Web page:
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Psych 5500/6500

Psych 5500/6500

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Psych 5500/6500

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  1. Psych 5500/6500 Data Transformations Fall, 2008

  2. Data Transformations We are now going to examine an option we have if we find that our data appear to violate the assumption that the populations are normally distributed or the assumption that the populations have the same variance. This option is to transform our data to better fit the assumptions. First we will look at some options on how to do this, and then we will turn to general issues and concerns about transforming data.

  3. You Might Not Need to Worry About the Assumptions Remember that violation of the assumption of normality grows less serious as the N of our samples increase; and that violation of the assumption of homogeneity of variances is not important when the N’s of our groups are roughly equal. Thus you may not need to turn to transformations if the N’s of your groups are largish and approximately the same size.

  4. Transformations to Take Care of Anticipated Problems Certain types of measurements routinely produce samples that violate one or both of the assumptions of normality and equal variances. The solutions are fairly well established and it is always better to anticipate a priori what transformation might be appropriate. Post hoc decisions to transform the data face two criticisms; 1) are you changing you data just to get the results you want?, and 2) is your population actually ok and you are changing your data (and thus the population it represents) to fix a problem that appeared in your sample just due to chance (i.e. the populations were actually ok)?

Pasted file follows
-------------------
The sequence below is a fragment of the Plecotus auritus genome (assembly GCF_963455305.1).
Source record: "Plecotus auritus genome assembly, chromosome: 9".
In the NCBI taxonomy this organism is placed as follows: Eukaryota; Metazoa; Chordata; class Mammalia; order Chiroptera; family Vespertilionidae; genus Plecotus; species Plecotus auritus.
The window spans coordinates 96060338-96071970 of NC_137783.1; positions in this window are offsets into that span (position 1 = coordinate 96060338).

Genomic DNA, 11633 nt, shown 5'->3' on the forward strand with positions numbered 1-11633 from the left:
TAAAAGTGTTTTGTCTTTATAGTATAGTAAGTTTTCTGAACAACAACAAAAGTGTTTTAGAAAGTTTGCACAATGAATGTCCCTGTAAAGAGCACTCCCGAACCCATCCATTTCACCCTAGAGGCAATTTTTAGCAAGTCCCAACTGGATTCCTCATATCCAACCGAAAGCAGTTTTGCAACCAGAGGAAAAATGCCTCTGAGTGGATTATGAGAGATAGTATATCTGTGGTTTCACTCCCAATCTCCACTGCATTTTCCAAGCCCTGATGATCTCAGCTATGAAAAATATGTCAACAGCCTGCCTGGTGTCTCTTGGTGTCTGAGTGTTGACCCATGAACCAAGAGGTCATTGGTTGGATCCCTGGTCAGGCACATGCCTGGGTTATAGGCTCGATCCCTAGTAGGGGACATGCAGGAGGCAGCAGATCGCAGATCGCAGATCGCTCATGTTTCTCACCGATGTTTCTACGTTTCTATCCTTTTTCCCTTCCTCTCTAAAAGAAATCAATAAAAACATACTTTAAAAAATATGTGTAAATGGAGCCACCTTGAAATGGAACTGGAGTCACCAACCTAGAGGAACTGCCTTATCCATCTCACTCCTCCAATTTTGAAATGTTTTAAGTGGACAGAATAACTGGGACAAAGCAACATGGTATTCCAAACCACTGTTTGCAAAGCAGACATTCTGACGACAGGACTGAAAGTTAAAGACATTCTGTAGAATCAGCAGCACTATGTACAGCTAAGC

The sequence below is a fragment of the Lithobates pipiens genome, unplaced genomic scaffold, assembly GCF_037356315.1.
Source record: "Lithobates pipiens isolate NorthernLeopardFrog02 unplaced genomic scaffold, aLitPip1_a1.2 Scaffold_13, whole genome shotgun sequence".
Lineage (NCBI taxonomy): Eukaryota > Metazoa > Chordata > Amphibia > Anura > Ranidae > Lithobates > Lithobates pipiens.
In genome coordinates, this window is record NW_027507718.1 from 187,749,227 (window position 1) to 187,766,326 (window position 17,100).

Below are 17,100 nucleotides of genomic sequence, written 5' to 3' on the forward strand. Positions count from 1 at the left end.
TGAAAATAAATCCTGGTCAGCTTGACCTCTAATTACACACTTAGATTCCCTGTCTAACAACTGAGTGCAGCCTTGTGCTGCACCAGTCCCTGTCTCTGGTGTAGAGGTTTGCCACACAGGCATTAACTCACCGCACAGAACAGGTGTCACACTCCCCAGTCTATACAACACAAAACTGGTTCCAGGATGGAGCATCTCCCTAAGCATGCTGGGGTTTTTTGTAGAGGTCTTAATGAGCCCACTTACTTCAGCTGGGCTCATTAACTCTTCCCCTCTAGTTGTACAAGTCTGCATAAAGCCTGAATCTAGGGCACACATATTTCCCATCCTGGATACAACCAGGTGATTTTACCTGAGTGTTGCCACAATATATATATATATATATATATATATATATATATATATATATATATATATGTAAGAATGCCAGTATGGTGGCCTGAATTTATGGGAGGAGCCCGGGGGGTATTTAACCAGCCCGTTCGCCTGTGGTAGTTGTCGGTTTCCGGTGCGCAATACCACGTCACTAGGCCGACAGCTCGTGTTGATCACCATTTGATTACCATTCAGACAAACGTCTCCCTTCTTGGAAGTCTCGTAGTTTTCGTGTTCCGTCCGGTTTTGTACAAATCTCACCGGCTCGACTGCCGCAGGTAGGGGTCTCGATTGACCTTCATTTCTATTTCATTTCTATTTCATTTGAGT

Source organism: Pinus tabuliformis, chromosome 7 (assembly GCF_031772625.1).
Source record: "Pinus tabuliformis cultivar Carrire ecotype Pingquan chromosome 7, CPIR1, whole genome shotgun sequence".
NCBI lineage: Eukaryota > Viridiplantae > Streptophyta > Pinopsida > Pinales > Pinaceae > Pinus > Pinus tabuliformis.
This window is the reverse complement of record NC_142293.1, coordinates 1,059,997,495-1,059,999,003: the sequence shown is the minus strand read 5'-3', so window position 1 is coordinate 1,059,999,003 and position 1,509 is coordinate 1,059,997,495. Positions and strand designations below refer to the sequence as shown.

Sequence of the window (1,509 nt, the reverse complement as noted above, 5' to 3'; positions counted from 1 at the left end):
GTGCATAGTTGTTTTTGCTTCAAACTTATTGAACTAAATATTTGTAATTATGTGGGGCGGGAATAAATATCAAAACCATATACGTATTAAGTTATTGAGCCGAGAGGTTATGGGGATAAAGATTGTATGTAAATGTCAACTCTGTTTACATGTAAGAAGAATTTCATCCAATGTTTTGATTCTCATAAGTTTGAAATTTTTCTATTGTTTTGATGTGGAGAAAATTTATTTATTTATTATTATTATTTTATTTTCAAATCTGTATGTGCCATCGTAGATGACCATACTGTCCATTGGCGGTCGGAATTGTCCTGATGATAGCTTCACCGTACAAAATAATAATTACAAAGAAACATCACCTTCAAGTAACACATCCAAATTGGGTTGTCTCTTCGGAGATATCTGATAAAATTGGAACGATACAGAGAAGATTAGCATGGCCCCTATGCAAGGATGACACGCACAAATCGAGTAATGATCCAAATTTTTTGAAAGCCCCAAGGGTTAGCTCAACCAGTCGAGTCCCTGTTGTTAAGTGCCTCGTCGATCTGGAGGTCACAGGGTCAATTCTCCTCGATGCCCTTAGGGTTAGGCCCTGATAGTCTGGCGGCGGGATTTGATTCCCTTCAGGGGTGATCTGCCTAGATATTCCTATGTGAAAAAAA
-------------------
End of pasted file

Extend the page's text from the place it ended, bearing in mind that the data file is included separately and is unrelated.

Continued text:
5. Reaction Times Reaction times are often positively skewed. Transformations that are recommended for reaction times (or any positively skewed data) are: Try both 1 and 2 and see which works best.

  6. Counts If the variable involves counting something (e.g. occurrences of some behavior) then there could be a problem, particularly if low counts (around zero) occur. The floor effect of not being able to have a score below zero will effect the normality of the data, and if one of the groups has more of a floor effect than the other then the groups will have different variances. A recommended transformation in this case is:

  7. Proportions Proportions as measures suffer from several problems, two of them are: • Proportions around .5 have greater variance than proportions close to 0 or 1 (due to floor and ceiling effects). Thus the variance of two groups will differ if one has proportions closer to .5 than the other. • Many people consider a difference in the mean proportion of two groups of .02 and .08 (a difference of .06 but also a quadrupling of the proportion) to be greater than a difference of .48 and .54 (also a difference of .06 but a much smaller change in terms of ratios).